CSB Receives Award for Safety Video on West Virginia Propane Explosion that Killed Four; Production Called “Extremely Effective”

August 14, 2009
            Washington, DC, August 14, 2009 – The U.S. Chemical Safety Board (CSB) received a key communication award from a major online learning and teaching organization for a CSB Safety Video on the West Virginia propane explosion that killed four people when a convenience store blew up in January 2007. 
            The award, presented Thursday, August 13, 2009 by the Multimedia Educational Resource for Learning and Online Teaching, or MERLOT, was the organization’s first-ever Fire Safety Editorial Board Classics Award. It was issued in the category of “Exemplary Materials” in teaching and learning
            CSB Director of Public Affairs Dr. Daniel Horowitz accepted the award at a ceremony Thursday night at a MERLOT conference in San Jose, California. Dr. Horowitz stated, “We are pleased to have this recognition of the CSB Safety Video program. Our videos have been played millions of times online and we have distributed almost 100,000 free DVDs to chemical safety stakeholders, including members of the public.” Dr. Horowitz was selected to give a presentation on the CSB Safety Video program to MERLOT conference attendees on Saturday, August 15. 

            The video, “Half an Hour to Tragedy,” derives its name from the approximately 30 minutes that passed while a convenience store in Ghent, West Virginia, filled with propane from a leak that occurred in a tank placed too close to the store. The video features a computer animation depicting the sequence of events in which propane technicians and emergency responders failed to evacuate the store and perished when the propane inside ignited.
            MERLOT’s online website (www.merlot.org) features over 20,000 teaching and learning materials from a wide spectrum of disciplines. A peer review board in one area, fire safety, evaluated the CSB video, recommending it for “Motivation and training for first responders and those working in the HazMat response professions, including initial and recurrent training.”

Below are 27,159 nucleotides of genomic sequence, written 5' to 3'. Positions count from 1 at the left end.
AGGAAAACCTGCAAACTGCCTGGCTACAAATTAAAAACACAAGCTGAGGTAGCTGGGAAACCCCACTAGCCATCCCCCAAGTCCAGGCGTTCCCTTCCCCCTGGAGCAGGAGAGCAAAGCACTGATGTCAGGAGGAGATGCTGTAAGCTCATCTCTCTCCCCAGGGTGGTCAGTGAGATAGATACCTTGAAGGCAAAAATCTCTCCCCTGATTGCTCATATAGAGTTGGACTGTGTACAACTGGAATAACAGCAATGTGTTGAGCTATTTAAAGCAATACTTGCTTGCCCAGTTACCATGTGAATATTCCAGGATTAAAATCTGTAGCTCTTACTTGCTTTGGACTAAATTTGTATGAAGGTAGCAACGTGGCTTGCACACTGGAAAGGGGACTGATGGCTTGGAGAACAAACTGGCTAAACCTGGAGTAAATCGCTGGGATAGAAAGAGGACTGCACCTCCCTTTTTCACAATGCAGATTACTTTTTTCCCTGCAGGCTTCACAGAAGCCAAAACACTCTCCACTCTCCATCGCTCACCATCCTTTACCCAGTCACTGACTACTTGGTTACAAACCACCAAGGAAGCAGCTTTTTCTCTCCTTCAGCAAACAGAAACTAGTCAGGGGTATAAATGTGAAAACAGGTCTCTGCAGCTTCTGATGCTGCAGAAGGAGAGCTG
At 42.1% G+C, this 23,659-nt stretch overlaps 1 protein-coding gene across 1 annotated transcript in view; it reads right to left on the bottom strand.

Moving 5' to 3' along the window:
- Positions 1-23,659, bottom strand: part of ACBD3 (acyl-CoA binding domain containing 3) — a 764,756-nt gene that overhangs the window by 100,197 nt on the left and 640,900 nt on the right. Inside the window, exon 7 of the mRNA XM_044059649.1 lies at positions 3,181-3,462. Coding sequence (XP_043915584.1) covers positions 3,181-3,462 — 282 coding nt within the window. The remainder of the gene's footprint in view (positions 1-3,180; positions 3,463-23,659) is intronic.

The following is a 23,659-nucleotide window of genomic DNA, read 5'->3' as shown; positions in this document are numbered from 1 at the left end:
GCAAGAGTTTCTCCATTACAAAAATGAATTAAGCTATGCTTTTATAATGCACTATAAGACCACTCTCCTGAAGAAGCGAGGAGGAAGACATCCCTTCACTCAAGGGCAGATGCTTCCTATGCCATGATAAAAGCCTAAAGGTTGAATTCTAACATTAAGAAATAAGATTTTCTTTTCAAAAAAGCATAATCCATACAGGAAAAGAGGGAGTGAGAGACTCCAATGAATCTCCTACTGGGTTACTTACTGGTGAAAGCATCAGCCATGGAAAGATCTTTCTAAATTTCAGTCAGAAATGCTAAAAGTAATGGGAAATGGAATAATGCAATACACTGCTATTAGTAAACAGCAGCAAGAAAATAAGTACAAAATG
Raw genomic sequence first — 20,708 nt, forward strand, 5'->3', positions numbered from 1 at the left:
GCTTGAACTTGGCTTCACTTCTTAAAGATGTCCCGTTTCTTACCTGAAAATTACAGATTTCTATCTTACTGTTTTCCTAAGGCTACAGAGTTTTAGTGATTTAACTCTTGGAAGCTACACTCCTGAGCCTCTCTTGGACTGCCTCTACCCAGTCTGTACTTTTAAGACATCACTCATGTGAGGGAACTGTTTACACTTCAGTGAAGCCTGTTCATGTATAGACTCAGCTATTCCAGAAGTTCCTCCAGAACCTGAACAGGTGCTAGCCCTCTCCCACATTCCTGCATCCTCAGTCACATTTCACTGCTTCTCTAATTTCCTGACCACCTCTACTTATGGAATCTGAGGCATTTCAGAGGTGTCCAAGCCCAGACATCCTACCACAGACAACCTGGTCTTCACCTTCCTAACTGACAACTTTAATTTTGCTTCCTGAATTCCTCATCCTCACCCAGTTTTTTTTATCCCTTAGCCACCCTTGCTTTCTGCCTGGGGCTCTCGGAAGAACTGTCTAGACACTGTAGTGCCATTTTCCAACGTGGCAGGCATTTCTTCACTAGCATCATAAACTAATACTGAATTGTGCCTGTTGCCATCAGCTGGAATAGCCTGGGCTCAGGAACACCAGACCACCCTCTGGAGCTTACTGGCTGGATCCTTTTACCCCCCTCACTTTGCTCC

The peer review, available through the MERLOT website, states, “Extremely effective. This should get the point across to everyone about how to handle HazMat emergencies; in particular, propane.”  

            MERLOT’s website notes the organization’s strategic goal is to “improve the effectiveness of teaching and learning by increasing the quantity and quality of peer reviewed online learning materials that can be easily incorporated into faculty designed courses.”

            CSB Chairman John Bresland said, “We are honored by this award. Our safety videos visually reinforce the information gathered in our official CSB investigations of chemical accidents, such as the tragedy that struck the convenience store in Ghent. We thank MERLOT for the recognition and are pleased particularly that the Fire Safety Editorial Board found so much to recommend in our video.”   
            Chairman Bresland noted that many CSB videos are in wide use in emergency responder training, particularly a video released earlier in the year, entitled “Emergency Preparedness: Findings from CSB Accident Investigations.” The video uses computer animations, interviews, and news footage to depict a series of chemical accidents that illustrate the need for effective training, communications, and community planning. In some incidents, firefighters and police were overcome by toxic chemicals and forced to retreat from neighborhoods; in others, firefighters and workers were tragically killed and others injured. 
            CSB videos are available online at www.CSB.gov, and on YouTube. They can be ordered free of charge as a two-DVD set by filling out the request form in the Video Room of www.CSB.gov.     

            The CSB is an independent federal agency charged with investigating industrial chemical accidents. The agency's board members are appointed by the president and confirmed by the Senate. CSB investigations look into all aspects of chemical accidents, including physical causes such as equipment failure as well as inadequacies in regulations, industry standards, and safety management systems.

            The Board does not issue citations or fines but does make safety recommendations to plants, industry organizations, labor groups, and regulatory agencies such as OSHA and EPA. Visit our website,

            For more information, contact Director of Public Affairs Dr. Daniel Horowitz, 202-261-7613, cell 202-441-6074, or Sandy Gilmour, 202-261-7614, cell 202-251-5496.
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